Lafayette city-parish planners have proposed a major design change for the Interstate 49 Connector, floating the idea of elevating the interstate as it skirts downtown and scrapping plans for two downtown interchanges.

The potential changes address key complaints that a preliminary design by the state Department of Transportation and Development might not be a good fit for downtown and the surrounding neighborhoods.

“For us, we just kind of said, ‘Let’s look at this in a different way,’ ” said city-parish planner Neil LeBouef, who helped introduce the proposal last week to DOTD committees guiding the design of the new interstate.

The proposal, which aims in part to keep the six-lane interstate from dividing the city and fouling local traffic patterns, has quickly gained traction but has yet to be carefully scrutinized by engineers for feasibility.

“There are a lot of rough edges, a lot of things that need to be worked through,” said city-parish Planning, Zoning and Development Director Carlee Alm-LaBar.

The I-49 Connector is the roughly 5.5 miles of planned interstate through Lafayette, part of a larger project to extend I-49 from Interstate 10 to New Orleans.

Estimated to cost at least $700 million, the connector is among the most expensive and complex sections of the route, and DOTD last year launched an outreach effort seeking public comment on how to design the stretch through Lafayette.

The effort met early complaints that DOTD was clinging to a preliminary design for the connector and not open to any significant changes, and earlier this year, the state agency announced an extension of the public comment period to consider new ideas.

City-parish planners and others worried a planned downtown interchange for I-49 at Second and Third streets might send traffic speeding through the Congress Street corridor, an area now being studied for a makeover as a slower route more friendly for walkers, bicyclists and developers.

DOTD’s preliminary design also brought the height of the interstate down to near ground level between the interchange for Second and Third streets and the nearby Johnson Street interchange, creating a possible barrier for pedestrians and not allowing space for the parks and other features proposed for under and around the interstate.

The alternative design unveiled by city-parish planners last week addresses both issues.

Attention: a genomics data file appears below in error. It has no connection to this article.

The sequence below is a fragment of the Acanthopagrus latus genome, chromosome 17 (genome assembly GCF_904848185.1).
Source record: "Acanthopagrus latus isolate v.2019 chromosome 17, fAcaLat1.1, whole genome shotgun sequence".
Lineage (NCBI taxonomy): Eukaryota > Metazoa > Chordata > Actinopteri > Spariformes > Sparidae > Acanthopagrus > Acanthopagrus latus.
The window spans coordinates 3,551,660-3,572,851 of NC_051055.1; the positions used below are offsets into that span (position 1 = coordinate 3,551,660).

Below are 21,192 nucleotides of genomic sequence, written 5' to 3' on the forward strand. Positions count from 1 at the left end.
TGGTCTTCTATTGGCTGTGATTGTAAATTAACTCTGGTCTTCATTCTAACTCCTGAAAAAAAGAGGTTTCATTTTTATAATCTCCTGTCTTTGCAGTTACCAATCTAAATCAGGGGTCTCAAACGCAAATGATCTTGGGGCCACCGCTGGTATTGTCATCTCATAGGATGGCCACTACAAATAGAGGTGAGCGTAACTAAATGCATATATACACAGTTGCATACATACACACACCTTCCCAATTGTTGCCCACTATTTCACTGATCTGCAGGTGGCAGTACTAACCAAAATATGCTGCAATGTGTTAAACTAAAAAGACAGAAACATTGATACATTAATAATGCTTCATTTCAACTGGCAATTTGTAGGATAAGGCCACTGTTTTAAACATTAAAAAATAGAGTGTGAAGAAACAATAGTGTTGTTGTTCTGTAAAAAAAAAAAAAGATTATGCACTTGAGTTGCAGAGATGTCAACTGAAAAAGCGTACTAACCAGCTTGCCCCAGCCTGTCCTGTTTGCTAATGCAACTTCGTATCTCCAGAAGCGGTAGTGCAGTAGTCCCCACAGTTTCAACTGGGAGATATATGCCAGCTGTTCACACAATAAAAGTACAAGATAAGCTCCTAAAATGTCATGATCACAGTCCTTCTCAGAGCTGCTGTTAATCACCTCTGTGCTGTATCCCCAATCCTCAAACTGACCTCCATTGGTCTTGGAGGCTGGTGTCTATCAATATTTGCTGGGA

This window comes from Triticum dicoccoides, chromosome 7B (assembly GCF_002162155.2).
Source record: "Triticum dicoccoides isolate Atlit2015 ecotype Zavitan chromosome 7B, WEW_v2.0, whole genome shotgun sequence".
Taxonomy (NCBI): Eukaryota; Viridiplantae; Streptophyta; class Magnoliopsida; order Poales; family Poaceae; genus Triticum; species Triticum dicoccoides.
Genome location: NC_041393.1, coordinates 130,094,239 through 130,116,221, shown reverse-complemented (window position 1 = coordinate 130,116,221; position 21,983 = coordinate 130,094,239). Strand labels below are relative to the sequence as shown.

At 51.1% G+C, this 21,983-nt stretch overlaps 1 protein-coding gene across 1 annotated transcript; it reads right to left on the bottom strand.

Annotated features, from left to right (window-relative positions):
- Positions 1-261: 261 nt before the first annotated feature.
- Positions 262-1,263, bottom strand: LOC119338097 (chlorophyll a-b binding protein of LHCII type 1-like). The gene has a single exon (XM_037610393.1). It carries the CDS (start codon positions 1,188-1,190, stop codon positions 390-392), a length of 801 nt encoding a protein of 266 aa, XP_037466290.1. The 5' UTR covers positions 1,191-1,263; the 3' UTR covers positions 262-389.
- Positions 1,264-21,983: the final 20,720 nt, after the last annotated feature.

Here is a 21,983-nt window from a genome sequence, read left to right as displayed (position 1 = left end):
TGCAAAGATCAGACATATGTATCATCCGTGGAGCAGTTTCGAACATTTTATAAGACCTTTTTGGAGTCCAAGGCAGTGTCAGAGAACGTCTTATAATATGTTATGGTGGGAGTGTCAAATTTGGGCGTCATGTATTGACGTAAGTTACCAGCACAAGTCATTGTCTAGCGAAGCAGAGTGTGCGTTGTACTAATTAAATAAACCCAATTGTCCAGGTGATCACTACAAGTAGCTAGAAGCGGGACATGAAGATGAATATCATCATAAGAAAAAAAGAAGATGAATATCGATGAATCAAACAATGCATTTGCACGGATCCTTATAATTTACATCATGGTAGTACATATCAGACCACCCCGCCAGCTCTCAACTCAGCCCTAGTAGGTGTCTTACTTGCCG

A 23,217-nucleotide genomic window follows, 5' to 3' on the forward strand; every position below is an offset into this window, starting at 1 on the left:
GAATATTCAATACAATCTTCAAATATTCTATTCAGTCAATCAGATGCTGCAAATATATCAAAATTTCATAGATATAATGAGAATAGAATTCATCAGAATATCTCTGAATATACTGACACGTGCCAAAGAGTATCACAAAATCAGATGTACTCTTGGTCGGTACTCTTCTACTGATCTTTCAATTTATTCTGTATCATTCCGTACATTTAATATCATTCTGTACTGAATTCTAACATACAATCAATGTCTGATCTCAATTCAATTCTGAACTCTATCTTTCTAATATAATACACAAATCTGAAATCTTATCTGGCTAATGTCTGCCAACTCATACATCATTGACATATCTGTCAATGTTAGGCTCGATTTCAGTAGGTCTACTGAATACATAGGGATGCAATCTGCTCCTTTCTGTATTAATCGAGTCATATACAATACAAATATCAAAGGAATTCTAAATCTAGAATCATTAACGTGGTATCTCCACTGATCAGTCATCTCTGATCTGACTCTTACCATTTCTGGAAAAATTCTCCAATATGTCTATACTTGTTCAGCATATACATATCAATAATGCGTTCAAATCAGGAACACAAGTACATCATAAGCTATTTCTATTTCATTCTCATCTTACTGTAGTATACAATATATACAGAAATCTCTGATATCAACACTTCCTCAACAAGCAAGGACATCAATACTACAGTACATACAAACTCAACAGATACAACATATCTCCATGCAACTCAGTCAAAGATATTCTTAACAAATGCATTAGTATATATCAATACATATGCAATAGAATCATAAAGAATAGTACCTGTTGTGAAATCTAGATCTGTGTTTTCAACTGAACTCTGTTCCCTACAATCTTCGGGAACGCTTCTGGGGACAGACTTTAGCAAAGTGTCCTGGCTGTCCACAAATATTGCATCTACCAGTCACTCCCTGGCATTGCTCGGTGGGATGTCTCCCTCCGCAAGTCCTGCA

The interchange at Second and Third streets would be scrapped, as well as the Johnston Street interchange, and the interstate would be elevated where it skirts downtown.

City-parish planners say removing the large interchanges and raising the interstate near downtown will make it easier for local traffic, pedestrians and bicyclists to move between downtown and areas on the other side of the six-lane interstate and could leave more land open for new development.

“I think it’s great. It addresses several of our concerns,” said Downtown Development Authority CEO Nathan Norris. “It substantially improves the quality of the connectivity between downtown and neighborhoods to the east.”

The plan offered by city-parish officials also envisions redeveloping the Evangeline Thruway near downtown with street parking and wide sidewalks as part of a plan to revive the area.

The planned connector generally follows the path of Evangeline Thruway through Lafayette, but the interstate would veer westward, away from the thruway near downtown.

“All of a sudden, it gives a great purpose and functionality to Evangeline Thruway,” Norris said.

Still undetermined is how drivers coming and going from the downtown area would get on I-49.

City-parish planners have proposed using slip ramps, possibly accessed near Pinhook Road south of downtown and Willow Street to the north.

Slip ramps are generally one-way on and off ramps that mesh into the existing local street pattern, as opposed to the full-blown interchange spread out over several acres.

City-parish traffic engineer Warren Abadie said much work is needed in the coming months to vet the alternative design for the connector, including studies to determine how the changes would affect the ability of the road to move heavy traffic and how on-off ramps would tie-in to the downtown area.

“We feel it has a lot of promise, but right now, it’s just an idea,” Abadie said.